Subject: Re: making devices
From: Ian Lance Taylor <ian@airs.com>
Date: 31 Aug 2001 20:40:12 -0700

Tom Lord <lord@regexps.com> writes:

> I would like to learn more about what I'll call "device
> manufacturing".  For example, let's suppose I want to build a
> hand-held device with a form-factor similar to Palm devices, or
> stereo-shelf devices similar to HP's linux-based music box.
> 
> I think I can find the electronics easily enough.  What I'd like to
> know more about is low-cost approaches to designing and building the
> device itself.  What's the state of those pipelines?  Where's a good
> place to start?  Are there any rules of thumb about the start-up cost,
> per device cost, and minimum initial run size of typical devices?
> Anything to look out for in areas such as the quality of plastics
> and processes (shock resistance, accuracy of fit, weight, feel, etc.)?
> 
> I have the vague impression that there have been lots of improvements
> in this area in recent years -- but where can I dig in to find the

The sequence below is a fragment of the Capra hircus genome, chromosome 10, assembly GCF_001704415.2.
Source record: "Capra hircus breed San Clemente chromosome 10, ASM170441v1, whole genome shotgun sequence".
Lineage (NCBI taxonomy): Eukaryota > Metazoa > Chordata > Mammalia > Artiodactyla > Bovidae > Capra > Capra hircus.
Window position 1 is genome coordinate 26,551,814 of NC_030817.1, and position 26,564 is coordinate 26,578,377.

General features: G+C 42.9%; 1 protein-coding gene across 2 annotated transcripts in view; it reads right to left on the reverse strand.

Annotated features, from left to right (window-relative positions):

> details?

I learned a little about this stuff a couple of years ago.

The more you can outsource, the better.  Hardware's tough.  If you try
to do it yourself, it will cost twice as much as it could.

Start up cost for plastic is relatively high.  You have to make a mold
before you can make any plastic items, and that can be expensive.  In
particular, you generally don't get it right the first time--the
connectors are in the wrong place or something--and then you have to
make another mold.

The startup costs for metal are cheaper, but refinements like rounded
corners will cost more.  These guys know a lot about metal cabinets of
various sorts: http://www.corazasystems.com/

The bigger shops use just in time manufacturing.  They keep a small
inventory of various parts on hand, and actually build the devices
when they are ordered.  They replenish the inventory as necessary.  Of
course they prefer to use standard parts which are used by multiple
devices.

If you want to sell a bunch of devices, then supply chain management,
inventory management and quality control are really hard problems.

Hope this helps.

Ian